In 1927, after spending nearly ten years in New York, Walrond left for London to continue his writing.  Walrond could not duplicate his earlier success and much of his work went unnoticed in the British capital.  For much of his time there he worked as an accountant.  Eric Walrond died in London on August 8, 1966 following a heart attack.  

Sources:
Louis J. Parascandola, ed., “Winds Can Wake up the Dead” (Detroit: Wayne State University Press, 1998); David L. Lewis, The Portable Harlem Renaissance Reader (New York: Viking, 1994); David L. Lewis, Harlem was in Vogue (New York: Penguin Books, 1997).

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rickysrose View Drop Down
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Post Options Post Options   Thanks (0) Thanks(0)   Quote rickysrose Quote  Post ReplyReply Direct Link To This Post Posted: Feb 09 2013 at 1:21pm

what I love most about these threads ... is that the struggles, the successes of black people we've never met and mostly never heard of

is not in vain when they inspire us ... this is using the information age to our advantage to repair, heal and rejuvenate black culture in america

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Post Options Post Options   Thanks (0) Thanks(0)   Quote pattigurlatl Quote  Post ReplyReply Direct Link To This Post Posted: Feb 09 2013 at 1:23pm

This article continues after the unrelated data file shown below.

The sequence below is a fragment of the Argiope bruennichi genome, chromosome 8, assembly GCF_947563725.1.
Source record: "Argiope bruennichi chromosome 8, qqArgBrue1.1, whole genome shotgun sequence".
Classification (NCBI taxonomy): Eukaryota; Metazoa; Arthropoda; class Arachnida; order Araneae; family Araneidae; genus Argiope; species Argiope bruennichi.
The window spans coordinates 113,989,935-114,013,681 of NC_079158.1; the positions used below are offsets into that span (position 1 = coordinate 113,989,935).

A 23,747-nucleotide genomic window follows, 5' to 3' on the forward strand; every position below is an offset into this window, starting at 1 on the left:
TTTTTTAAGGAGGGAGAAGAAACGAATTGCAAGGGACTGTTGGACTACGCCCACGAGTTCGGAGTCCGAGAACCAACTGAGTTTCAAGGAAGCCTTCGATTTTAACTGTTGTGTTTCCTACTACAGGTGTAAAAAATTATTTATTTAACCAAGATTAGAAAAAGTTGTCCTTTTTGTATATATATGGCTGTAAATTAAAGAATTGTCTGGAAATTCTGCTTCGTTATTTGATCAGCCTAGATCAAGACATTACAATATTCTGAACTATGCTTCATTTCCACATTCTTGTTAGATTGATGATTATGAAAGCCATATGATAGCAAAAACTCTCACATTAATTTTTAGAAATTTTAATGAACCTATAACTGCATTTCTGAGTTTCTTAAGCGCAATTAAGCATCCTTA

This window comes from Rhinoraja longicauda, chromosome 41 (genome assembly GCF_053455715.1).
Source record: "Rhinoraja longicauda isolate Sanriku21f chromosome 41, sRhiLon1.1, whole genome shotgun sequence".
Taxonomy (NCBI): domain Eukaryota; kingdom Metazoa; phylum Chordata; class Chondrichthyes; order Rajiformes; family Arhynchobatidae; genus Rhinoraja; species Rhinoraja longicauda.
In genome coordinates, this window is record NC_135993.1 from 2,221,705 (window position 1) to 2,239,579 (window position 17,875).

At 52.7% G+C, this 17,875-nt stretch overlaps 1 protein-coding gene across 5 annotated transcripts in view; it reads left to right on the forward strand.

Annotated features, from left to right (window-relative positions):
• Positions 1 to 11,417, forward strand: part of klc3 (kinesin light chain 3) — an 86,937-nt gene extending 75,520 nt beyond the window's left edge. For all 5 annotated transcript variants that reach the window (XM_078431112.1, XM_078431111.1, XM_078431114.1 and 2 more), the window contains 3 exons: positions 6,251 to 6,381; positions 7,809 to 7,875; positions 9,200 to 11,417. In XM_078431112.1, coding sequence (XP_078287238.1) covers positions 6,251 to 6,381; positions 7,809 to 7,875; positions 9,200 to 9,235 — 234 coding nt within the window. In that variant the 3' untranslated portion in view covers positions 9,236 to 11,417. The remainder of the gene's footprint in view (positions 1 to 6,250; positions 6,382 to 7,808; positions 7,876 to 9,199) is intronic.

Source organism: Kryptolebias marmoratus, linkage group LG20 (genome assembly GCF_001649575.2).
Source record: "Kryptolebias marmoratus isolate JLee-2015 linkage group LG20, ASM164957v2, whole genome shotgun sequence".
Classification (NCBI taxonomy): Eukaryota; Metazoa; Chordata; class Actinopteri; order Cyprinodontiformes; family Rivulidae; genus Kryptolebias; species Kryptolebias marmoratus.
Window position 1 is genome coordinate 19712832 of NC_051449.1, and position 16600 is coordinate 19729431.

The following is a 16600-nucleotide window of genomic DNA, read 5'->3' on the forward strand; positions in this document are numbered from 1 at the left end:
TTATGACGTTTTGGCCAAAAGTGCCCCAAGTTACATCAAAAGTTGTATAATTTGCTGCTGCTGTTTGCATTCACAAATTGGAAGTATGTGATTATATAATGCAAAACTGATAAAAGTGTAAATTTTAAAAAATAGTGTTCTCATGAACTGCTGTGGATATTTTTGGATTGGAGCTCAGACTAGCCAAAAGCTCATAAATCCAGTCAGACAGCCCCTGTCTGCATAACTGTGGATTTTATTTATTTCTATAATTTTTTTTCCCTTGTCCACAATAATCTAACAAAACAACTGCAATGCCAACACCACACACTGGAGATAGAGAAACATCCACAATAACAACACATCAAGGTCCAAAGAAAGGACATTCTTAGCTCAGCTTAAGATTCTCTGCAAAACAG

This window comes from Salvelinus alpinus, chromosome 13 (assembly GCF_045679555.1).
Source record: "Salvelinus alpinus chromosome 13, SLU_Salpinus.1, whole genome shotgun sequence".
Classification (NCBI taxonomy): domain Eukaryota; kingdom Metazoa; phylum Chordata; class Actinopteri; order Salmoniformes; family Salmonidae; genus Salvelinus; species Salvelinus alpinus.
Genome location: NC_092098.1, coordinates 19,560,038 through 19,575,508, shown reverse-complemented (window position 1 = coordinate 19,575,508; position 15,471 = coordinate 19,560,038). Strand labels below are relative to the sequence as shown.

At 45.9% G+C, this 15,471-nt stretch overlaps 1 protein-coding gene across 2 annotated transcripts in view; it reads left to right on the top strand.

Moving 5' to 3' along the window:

Originally posted by rickysrose rickysrose wrote:


what I love most about these threads ... is that the struggles, the successes of black people we've never met and mostly never heard of

is not in vain when they inspire us ... this is using the information age to our advantage to repair, heal and rejuvenate black culture in america

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You know ricky, that is a good way of looking at it. It means we can never be shrouded by lies.
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Post Options Post Options   Thanks (0) Thanks(0)   Quote afrokock Quote  Post ReplyReply Direct Link To This Post Posted: Feb 04 2014 at 12:20pm
bump..
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Post Options Post Options   Thanks (0) Thanks(0)   Quote kfoxx1998 Quote  Post ReplyReply Direct Link To This Post Posted: Feb 04 2014 at 1:47pm
I wish I had a time machine.  I would put on some "fine" clothes and walk around the streets of Harlem taking in all of the beautiful, oppressed black kings and queensHeart

If people owned these writings back then I wonder what they did with them.  If they were passed on to other younger generations?   I remember how I clung to old raggedy books as a child.  I would carry them around with me and be so amazed at how old they were.  My father's black panther book was probably crumbling by the time my step-dad threw it awayCry.  (I still hate him for that sh*t).  Anyway, this stuff is probably in a black museum.  I hope so and I need to find out.